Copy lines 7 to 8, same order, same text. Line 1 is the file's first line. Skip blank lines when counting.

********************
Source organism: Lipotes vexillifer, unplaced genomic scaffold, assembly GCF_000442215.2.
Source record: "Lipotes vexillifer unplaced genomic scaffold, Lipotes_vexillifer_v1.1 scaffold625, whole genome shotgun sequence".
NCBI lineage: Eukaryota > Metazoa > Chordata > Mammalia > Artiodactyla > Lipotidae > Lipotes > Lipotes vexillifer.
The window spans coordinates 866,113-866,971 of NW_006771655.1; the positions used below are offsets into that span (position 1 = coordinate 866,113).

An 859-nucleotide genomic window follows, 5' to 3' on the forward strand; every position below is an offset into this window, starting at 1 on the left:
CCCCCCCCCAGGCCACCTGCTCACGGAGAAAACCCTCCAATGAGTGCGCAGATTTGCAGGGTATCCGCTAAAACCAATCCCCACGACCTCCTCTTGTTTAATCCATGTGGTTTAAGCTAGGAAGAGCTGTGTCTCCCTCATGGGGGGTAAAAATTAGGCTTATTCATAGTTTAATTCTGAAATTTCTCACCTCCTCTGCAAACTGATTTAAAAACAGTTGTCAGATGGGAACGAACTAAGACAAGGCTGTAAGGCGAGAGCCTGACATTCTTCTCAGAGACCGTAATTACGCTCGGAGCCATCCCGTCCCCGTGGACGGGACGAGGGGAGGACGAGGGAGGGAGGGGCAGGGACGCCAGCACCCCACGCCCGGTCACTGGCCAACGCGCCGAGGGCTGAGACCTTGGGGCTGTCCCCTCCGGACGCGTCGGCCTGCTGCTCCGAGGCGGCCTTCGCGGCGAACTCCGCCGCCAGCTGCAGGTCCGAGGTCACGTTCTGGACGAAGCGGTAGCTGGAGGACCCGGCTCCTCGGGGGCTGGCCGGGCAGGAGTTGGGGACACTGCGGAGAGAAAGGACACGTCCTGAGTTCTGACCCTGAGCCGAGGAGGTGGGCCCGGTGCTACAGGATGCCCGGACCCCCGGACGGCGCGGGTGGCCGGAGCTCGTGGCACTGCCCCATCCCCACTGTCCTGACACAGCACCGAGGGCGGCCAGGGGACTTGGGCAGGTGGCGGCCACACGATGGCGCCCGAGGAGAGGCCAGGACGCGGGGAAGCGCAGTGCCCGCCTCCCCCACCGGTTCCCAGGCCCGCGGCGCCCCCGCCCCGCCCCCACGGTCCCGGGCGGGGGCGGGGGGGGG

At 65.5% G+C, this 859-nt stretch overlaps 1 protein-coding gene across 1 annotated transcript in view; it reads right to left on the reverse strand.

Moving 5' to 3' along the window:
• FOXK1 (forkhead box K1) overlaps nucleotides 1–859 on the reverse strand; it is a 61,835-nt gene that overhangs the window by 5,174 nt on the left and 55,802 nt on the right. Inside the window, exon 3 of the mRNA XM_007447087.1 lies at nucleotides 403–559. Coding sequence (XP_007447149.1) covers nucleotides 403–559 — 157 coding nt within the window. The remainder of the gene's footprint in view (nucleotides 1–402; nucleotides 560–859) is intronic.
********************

At 65.5% G+C, this 859-nt stretch overlaps 1 protein-coding gene across 1 annotated transcript in view; it reads right to left on the reverse strand.

Moving 5' to 3' along the window: